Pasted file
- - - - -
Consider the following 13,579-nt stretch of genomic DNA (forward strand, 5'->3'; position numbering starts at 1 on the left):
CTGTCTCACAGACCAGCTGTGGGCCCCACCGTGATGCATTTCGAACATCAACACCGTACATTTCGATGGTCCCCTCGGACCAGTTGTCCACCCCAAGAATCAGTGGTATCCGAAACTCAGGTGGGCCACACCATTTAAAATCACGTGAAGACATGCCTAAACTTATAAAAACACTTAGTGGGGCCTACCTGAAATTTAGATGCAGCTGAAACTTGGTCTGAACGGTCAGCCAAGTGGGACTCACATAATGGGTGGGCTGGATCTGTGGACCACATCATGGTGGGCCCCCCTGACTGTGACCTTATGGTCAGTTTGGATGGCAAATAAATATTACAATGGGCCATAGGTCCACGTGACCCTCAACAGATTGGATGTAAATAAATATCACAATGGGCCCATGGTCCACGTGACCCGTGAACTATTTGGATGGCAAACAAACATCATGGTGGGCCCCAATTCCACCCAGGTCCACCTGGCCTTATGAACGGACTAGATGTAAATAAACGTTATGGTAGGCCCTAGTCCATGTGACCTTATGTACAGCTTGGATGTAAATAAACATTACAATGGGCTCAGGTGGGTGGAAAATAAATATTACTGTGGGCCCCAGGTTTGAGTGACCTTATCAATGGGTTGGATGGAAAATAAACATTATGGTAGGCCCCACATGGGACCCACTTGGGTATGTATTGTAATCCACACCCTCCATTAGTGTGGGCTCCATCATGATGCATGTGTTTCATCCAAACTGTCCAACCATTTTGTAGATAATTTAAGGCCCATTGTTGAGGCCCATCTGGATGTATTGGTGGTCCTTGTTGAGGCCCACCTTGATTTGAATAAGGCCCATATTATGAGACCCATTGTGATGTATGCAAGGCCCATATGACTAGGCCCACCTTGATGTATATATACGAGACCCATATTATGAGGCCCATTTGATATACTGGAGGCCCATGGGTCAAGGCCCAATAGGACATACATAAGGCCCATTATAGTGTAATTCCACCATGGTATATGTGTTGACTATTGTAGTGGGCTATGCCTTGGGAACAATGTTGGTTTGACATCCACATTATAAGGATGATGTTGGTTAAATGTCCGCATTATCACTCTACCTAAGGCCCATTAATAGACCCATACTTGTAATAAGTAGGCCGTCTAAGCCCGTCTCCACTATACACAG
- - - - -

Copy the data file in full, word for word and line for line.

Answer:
Consider the following 13,579-nt stretch of genomic DNA (forward strand, 5'->3'; position numbering starts at 1 on the left):
CTGTCTCACAGACCAGCTGTGGGCCCCACCGTGATGCATTTCGAACATCAACACCGTACATTTCGATGGTCCCCTCGGACCAGTTGTCCACCCCAAGAATCAGTGGTATCCGAAACTCAGGTGGGCCACACCATTTAAAATCACGTGAAGACATGCCTAAACTTATAAAAACACTTAGTGGGGCCTACCTGAAATTTAGATGCAGCTGAAACTTGGTCTGAACGGTCAGCCAAGTGGGACTCACATAATGGGTGGGCTGGATCTGTGGACCACATCATGGTGGGCCCCCCTGACTGTGACCTTATGGTCAGTTTGGATGGCAAATAAATATTACAATGGGCCATAGGTCCACGTGACCCTCAACAGATTGGATGTAAATAAATATCACAATGGGCCCATGGTCCACGTGACCCGTGAACTATTTGGATGGCAAACAAACATCATGGTGGGCCCCAATTCCACCCAGGTCCACCTGGCCTTATGAACGGACTAGATGTAAATAAACGTTATGGTAGGCCCTAGTCCATGTGACCTTATGTACAGCTTGGATGTAAATAAACATTACAATGGGCTCAGGTGGGTGGAAAATAAATATTACTGTGGGCCCCAGGTTTGAGTGACCTTATCAATGGGTTGGATGGAAAATAAACATTATGGTAGGCCCCACATGGGACCCACTTGGGTATGTATTGTAATCCACACCCTCCATTAGTGTGGGCTCCATCATGATGCATGTGTTTCATCCAAACTGTCCAACCATTTTGTAGATAATTTAAGGCCCATTGTTGAGGCCCATCTGGATGTATTGGTGGTCCTTGTTGAGGCCCACCTTGATTTGAATAAGGCCCATATTATGAGACCCATTGTGATGTATGCAAGGCCCATATGACTAGGCCCACCTTGATGTATATATACGAGACCCATATTATGAGGCCCATTTGATATACTGGAGGCCCATGGGTCAAGGCCCAATAGGACATACATAAGGCCCATTATAGTGTAATTCCACCATGGTATATGTGTTGACTATTGTAGTGGGCTATGCCTTGGGAACAATGTTGGTTTGACATCCACATTATAAGGATGATGTTGGTTAAATGTCCGCATTATCACTCTACCTAAGGCCCATTAATAGACCCATACTTGTAATAAGTAGGCCGTCTAAGCCCGTCTCCACTATACACAG